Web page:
A meeting in 1956 unleashed today’s $15.7 trillion windfall…

The man who organized the meeting was born in 1927 in Boston. He was the son of immigrants.

After struggling through the Great Depression, his family settled in Los Angeles, California, where the boy went to high school.

He was exceptionally intelligent — his math skills were off the charts. When he finished high school within two years, he went on to the California Institute of Technology.

After getting his degree in mathematics, he got his Ph.D. from Princeton University.

John McCarthy changed the way we look at computers…

The 1956 Meeting Where AI Began

McCarthy coined the term “artificial intelligence” (AI) in 1955. But it was during the summer of 1956 that AI really began…

The Dartmouth Summer Research Project on artificial intelligence lasted for six weeks. Essentially, it was an elaborate brainstorming session.

1956 Dartmouth Summer Research Project AI

Five of the attendees of the 1956 Dartmouth Summer Research Project on Artificial Intelligence in 2006. From left to right: Trenchard More, John McCarthy, Marvin Minsky, Oliver Selfridge, and Ray Solomonoff. Photo by Joseph Mehling ’69.

Eleven mathematicians and scientists spent their time figuring out how a machine could simulate any (and every) aspect of learning and intelligence.

McCarthy’s research focused on making a machine that would be capable of reasoning. In other words, making a machine more human.

For that to happen, the machine had to do the following:

  • Have an abstract thought.
  • Have the ability to problem solve.
  • Have the capacity to self-improve.

It’s taken close to 60 years for McCarthy’s ideas to become reality.

AlphaGo and AlphaGo Zero Learned to Play

In 2015, DeepMind, a British artificial intelligence company, released its AlphaGo. It was the first computer program to beat a human professional Go player.

Go is one of the most complex games in the world. Started in ancient China, it is a 2,500-year-old board game.

It’s played by two players, and the game uses pieces called stones. The object of the game is to surround more territory than your opponent. The rules are simple, but the game has complex strategies.

Up until this point, a computer could not beat a human.

But in March 2016, AlphaGo did it again. It beat the 18-time world champion, Lee Sedol — not once, but four times. AlphaGo won the series 4-to-1.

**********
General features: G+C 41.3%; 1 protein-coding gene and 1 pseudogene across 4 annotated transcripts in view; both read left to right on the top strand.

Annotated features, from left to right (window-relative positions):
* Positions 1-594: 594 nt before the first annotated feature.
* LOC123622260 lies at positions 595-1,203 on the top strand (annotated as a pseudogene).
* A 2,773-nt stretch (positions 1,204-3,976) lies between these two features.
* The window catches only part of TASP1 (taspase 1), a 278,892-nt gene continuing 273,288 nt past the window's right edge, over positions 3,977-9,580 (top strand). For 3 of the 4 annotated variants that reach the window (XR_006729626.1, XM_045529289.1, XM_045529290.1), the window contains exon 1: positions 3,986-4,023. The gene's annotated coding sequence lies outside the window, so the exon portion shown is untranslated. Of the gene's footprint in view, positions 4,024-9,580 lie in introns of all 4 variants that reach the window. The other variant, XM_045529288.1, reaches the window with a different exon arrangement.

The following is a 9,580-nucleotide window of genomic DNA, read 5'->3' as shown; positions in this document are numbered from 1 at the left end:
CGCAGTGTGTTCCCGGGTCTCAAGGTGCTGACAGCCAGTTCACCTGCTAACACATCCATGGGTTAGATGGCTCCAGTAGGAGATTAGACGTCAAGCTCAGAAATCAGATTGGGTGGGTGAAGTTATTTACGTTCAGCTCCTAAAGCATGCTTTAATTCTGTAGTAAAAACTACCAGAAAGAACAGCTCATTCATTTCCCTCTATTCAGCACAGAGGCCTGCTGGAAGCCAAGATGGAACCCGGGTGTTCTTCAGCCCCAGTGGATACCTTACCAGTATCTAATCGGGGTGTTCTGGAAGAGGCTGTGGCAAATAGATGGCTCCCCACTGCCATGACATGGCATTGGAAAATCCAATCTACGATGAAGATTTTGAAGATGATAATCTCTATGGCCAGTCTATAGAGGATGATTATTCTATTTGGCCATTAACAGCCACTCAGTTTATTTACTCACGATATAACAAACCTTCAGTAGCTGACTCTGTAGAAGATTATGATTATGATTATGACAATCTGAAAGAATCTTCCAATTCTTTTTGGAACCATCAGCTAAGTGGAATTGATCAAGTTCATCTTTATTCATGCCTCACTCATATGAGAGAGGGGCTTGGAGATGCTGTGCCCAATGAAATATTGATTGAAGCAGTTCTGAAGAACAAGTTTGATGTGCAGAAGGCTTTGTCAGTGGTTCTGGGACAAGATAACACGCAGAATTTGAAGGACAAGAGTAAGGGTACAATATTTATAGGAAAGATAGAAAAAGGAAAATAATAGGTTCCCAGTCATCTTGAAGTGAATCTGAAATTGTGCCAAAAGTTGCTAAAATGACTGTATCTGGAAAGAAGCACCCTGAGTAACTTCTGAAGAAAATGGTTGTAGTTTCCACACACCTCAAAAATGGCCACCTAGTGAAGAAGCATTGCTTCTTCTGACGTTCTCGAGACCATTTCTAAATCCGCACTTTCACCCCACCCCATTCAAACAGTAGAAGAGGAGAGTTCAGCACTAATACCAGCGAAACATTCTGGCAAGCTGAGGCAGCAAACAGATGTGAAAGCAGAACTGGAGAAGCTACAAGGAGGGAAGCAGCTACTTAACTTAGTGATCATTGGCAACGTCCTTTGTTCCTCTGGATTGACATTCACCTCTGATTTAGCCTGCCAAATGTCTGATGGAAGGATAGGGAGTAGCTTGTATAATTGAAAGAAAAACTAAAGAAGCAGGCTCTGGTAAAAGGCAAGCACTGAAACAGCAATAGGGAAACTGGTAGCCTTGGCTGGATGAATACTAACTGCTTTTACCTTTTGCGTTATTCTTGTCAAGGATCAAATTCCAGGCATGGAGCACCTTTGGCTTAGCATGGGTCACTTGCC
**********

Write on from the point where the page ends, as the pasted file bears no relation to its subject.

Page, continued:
And AlphaGo’s winning streak didn’t end there…

At the 2017 Future of Go Summit, AlphaGo beat Ke Jie — the world’s No. 1-ranked player at the time. After defeating some of the best Go players in the world, the Chinese Weiqi Association awarded AlphaGo with one of its highest rankings.

Afterwards, DeepMind retired AlphaGo. The company had something even more powerful waiting in the wings…

In October 2017, it introduced AlphaGo Zero.

AlphaGo Zero beat AlphaGo 100 times in a row. It didn’t lose a single game.

What’s more impressive: Unlike its predecessor, AlphaGo Zero didn’t need to observe humans playing against each other to learn.

Instead, it started to learn on its own. It started from scratch and had no experts guiding it.

McCarthy’s dream was now a reality: A machine can learn.

Creating Jobs, Improving Our Lives and Beating the Market

McCarthy had no idea that his brainstorming would one day unleash a breakthrough technology that would change the world.

This new tech is projected to increase the global economy by $15.7 trillion over the next decade. It’s going to improve production, decrease downtime and make companies more efficient.

AI is already part of our daily lives, and you might not even realize it.

  • Oncologists trained at Memorial Sloan Kettering Cancer Center are using IBM’s Watson — a supercomputer that uses AI and analytics to help companies automate, build powerful models and increase productivity — to help spot eye abnormalities and streamline the process of screening patients for head and neck cancers.
  • Utility companies are using AI to optimize energy production and predict when maintenance could be required on equipment. As a result, production is up by 20% while costly breakdowns and interruptions are down. Energy waste has dropped 10%, saving every American household $30 a month.
  • In manufacturing, AI can improve product design, anticipate part requirements, increase the speed of operations, automate assembly lines, reduce errors and reduce material delivery time by 30%.

And this is just the beginning!

A 2018 CNBC News study reports that AI will create close to 58 million new jobs over the next five years.

One way to take advantage of the huge windfall that’s about to hit global economies is to invest in exchange-traded funds (ETF).

ROBO Global Robotics & Automation Index ETF (NYSE: ROBO) gives you exposure to AI. Over time, this ETF should continue to grow.

Since I first recommended it on January 24, the ETF has climbed more than 9.5%, outperforming the broad market’s gain of roughly 7%.

The ETF holds 29 companies. Some of the companies should do well, but others will struggle.

That’s why I’ve spent the past several months researching the one stock that will end up grabbing most of the gains in AI. I will be announcing it in the coming weeks, so stay tuned!

If these reports indicate anything, it’s that there will be a massive wave of profits coming from AI. And you don’t want to miss the opportunity to get on board…

All my best,

Charles Mizrahi

Senior Analyst, Banyan Hill Publishing